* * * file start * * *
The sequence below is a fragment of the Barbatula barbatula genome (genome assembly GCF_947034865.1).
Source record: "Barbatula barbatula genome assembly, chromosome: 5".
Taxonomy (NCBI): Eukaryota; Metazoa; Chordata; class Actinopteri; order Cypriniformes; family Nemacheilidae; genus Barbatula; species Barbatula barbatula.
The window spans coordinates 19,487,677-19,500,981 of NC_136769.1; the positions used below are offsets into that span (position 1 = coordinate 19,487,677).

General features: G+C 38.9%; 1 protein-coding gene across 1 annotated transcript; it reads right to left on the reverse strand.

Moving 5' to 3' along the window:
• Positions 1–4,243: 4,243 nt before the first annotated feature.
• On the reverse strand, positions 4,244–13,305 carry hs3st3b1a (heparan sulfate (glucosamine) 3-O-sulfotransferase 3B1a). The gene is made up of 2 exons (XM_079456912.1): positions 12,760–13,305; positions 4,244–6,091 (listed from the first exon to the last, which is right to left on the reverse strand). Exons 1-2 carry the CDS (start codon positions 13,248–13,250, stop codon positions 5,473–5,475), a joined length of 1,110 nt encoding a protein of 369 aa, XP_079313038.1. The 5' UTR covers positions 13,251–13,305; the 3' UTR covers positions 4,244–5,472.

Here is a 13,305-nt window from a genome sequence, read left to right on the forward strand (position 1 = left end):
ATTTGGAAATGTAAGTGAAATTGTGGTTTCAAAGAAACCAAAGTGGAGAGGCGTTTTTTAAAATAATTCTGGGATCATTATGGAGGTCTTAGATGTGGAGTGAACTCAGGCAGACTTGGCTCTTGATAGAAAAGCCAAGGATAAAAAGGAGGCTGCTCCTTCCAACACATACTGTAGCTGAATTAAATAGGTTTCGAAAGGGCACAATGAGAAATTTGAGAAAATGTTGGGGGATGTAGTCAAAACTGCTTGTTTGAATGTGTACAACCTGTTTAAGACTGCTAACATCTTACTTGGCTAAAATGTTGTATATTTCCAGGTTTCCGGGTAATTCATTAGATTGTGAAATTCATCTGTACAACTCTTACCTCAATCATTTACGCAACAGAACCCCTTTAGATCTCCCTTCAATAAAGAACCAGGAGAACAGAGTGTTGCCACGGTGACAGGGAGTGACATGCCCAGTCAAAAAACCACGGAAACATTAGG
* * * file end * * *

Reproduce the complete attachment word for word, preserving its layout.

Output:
The sequence below is a fragment of the Barbatula barbatula genome (genome assembly GCF_947034865.1).
Source record: "Barbatula barbatula genome assembly, chromosome: 5".
Taxonomy (NCBI): Eukaryota; Metazoa; Chordata; class Actinopteri; order Cypriniformes; family Nemacheilidae; genus Barbatula; species Barbatula barbatula.
The window spans coordinates 19,487,677-19,500,981 of NC_136769.1; the positions used below are offsets into that span (position 1 = coordinate 19,487,677).

General features: G+C 38.9%; 1 protein-coding gene across 1 annotated transcript; it reads right to left on the reverse strand.

Moving 5' to 3' along the window:
• Positions 1–4,243: 4,243 nt before the first annotated feature.
• On the reverse strand, positions 4,244–13,305 carry hs3st3b1a (heparan sulfate (glucosamine) 3-O-sulfotransferase 3B1a). The gene is made up of 2 exons (XM_079456912.1): positions 12,760–13,305; positions 4,244–6,091 (listed from the first exon to the last, which is right to left on the reverse strand). Exons 1-2 carry the CDS (start codon positions 13,248–13,250, stop codon positions 5,473–5,475), a joined length of 1,110 nt encoding a protein of 369 aa, XP_079313038.1. The 5' UTR covers positions 13,251–13,305; the 3' UTR covers positions 4,244–5,472.

Here is a 13,305-nt window from a genome sequence, read left to right on the forward strand (position 1 = left end):
ATTTGGAAATGTAAGTGAAATTGTGGTTTCAAAGAAACCAAAGTGGAGAGGCGTTTTTTAAAATAATTCTGGGATCATTATGGAGGTCTTAGATGTGGAGTGAACTCAGGCAGACTTGGCTCTTGATAGAAAAGCCAAGGATAAAAAGGAGGCTGCTCCTTCCAACACATACTGTAGCTGAATTAAATAGGTTTCGAAAGGGCACAATGAGAAATTTGAGAAAATGTTGGGGGATGTAGTCAAAACTGCTTGTTTGAATGTGTACAACCTGTTTAAGACTGCTAACATCTTACTTGGCTAAAATGTTGTATATTTCCAGGTTTCCGGGTAATTCATTAGATTGTGAAATTCATCTGTACAACTCTTACCTCAATCATTTACGCAACAGAACCCCTTTAGATCTCCCTTCAATAAAGAACCAGGAGAACAGAGTGTTGCCACGGTGACAGGGAGTGACATGCCCAGTCAAAAAACCACGGAAACATTAGG